Marie Curie

Essay by nix_11A-, May 2006

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The ashes of Marie Curie and her husband Pierre have now been laid to rest under the famous dome of the Panthéon, in Paris. Through her discovery of radium, Marie Curie paved the way for nuclear physics and cancer therapy. Born of polish parents, she was a woman of science and courage, compassionate yet stubbornly determined. Her research work was to cost her her life.

Marie Curie, or rather Marya Sklodowska, was born in Warsaw on November 7th, 1867. Born into a family of teachers and brought up in an environment marked by a sense of duty and a lack of money she led the most basic of lives. As a brilliant and mature student with a rare gift of concentration, Marya harboured the dream of a scientific career, a concept inconceivable for a woman at that time - but the lack of funds meant that she was forced to become a private tutor.

In 1891, the shy Marya arrived in Paris. Ambitious and self taught she had only one obsession: to learn. She passed a physics degree with flying colours, and went to sit a mathematics degree. It was then that a polish friend introduced her to Pierre Curie, a young man, shy and introvert. In 1895 this freethinker, acknowledged for his work on crystallography and magnetism, became her husband.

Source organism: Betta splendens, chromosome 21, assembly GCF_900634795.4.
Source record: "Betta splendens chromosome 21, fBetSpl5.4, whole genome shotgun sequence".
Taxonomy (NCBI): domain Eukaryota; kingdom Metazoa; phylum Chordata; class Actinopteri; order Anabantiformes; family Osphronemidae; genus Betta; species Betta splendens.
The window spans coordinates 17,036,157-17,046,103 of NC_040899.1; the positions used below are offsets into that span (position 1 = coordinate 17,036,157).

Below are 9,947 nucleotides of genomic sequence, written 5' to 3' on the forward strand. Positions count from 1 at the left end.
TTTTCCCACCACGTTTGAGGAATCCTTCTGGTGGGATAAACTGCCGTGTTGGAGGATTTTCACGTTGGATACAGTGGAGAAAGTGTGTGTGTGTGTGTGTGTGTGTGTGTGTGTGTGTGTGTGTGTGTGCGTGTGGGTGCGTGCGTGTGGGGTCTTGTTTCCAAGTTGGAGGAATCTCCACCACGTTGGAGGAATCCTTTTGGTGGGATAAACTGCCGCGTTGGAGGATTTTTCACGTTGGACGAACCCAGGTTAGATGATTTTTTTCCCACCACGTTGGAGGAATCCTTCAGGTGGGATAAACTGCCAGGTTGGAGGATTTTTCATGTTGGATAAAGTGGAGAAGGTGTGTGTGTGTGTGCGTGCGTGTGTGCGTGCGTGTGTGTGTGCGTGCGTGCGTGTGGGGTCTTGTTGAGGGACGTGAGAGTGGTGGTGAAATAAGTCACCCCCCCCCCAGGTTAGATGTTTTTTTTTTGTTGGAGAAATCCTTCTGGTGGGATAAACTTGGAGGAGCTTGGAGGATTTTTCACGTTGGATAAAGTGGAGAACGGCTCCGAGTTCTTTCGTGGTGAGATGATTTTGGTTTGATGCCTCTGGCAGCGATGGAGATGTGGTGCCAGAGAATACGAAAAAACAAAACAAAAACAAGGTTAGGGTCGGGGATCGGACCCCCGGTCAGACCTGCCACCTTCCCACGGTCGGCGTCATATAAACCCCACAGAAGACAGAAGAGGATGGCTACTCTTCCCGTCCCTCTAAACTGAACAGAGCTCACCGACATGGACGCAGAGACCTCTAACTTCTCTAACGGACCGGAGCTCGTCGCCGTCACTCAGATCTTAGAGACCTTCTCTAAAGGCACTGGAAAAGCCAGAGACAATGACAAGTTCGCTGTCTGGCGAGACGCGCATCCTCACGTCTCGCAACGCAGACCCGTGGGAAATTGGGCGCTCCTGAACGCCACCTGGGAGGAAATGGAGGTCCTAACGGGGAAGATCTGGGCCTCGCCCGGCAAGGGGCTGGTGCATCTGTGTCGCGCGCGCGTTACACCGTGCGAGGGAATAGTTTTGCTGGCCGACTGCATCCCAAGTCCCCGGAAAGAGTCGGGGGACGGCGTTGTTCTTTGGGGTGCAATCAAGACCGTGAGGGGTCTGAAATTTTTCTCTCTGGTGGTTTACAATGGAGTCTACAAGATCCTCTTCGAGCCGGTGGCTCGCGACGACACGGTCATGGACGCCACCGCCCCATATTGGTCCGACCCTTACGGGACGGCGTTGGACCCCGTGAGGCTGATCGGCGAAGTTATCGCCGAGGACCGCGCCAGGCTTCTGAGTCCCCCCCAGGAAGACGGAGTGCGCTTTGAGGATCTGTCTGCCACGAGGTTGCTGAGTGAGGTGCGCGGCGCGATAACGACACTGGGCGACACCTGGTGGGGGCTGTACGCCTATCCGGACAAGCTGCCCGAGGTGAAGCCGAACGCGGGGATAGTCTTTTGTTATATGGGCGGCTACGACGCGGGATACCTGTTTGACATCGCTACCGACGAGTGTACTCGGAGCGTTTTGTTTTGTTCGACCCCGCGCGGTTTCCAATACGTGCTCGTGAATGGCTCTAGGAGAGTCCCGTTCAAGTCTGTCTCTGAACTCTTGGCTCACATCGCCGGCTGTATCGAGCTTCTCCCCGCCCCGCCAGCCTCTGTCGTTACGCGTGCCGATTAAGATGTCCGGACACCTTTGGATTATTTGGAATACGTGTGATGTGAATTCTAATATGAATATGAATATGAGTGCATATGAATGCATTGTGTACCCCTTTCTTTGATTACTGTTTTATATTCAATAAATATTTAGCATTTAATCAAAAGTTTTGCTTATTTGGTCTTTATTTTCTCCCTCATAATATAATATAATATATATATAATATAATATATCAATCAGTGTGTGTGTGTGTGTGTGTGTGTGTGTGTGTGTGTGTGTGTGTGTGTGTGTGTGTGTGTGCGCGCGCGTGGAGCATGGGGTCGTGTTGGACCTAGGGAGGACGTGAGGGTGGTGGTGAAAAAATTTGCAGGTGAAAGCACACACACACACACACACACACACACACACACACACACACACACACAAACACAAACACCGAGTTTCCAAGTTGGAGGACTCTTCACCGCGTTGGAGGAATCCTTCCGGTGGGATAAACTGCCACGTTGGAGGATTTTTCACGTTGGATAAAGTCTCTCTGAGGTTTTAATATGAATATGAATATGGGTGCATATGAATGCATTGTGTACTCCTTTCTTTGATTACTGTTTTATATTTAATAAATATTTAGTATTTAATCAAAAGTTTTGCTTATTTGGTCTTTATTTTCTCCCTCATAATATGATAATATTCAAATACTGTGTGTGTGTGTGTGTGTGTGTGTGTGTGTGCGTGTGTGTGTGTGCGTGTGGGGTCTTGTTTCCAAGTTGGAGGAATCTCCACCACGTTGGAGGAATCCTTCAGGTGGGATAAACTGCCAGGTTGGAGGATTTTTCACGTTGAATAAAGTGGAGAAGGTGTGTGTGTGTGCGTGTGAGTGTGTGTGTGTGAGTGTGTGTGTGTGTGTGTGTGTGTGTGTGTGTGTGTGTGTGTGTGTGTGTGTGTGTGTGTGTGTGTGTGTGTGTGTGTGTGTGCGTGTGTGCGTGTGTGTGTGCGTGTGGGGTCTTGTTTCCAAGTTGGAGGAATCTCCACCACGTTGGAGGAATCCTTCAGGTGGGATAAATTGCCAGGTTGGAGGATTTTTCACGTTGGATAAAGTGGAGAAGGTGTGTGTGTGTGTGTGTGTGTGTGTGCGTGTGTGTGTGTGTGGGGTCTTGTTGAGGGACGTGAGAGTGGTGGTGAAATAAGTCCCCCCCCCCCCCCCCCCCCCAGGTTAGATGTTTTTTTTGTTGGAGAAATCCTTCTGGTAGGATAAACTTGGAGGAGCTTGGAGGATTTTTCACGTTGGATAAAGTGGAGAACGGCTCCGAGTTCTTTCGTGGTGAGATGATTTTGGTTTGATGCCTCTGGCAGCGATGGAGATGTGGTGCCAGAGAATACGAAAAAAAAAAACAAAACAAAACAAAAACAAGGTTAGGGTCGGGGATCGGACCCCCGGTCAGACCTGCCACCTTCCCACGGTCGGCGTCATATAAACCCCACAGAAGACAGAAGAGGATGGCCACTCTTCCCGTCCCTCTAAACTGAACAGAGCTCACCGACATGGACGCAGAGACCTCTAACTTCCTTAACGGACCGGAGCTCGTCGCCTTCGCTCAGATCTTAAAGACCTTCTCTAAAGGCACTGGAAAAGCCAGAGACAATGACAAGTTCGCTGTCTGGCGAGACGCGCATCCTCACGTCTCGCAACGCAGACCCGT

In her pioneering way, Marie Curie decided, in 1897, to take a physics doctorate. She deduced that there were other substances besides uranium that were very "radioactive" (a term she herself had make up), such as polonium and radium, which she discovered in 1898.

In their experiments, Pierre observed the properties of the radiation while Marie purified the radioactive elements. Their laboratory was nothing more than a miserable hangar, where in the winter the temperature dropped to...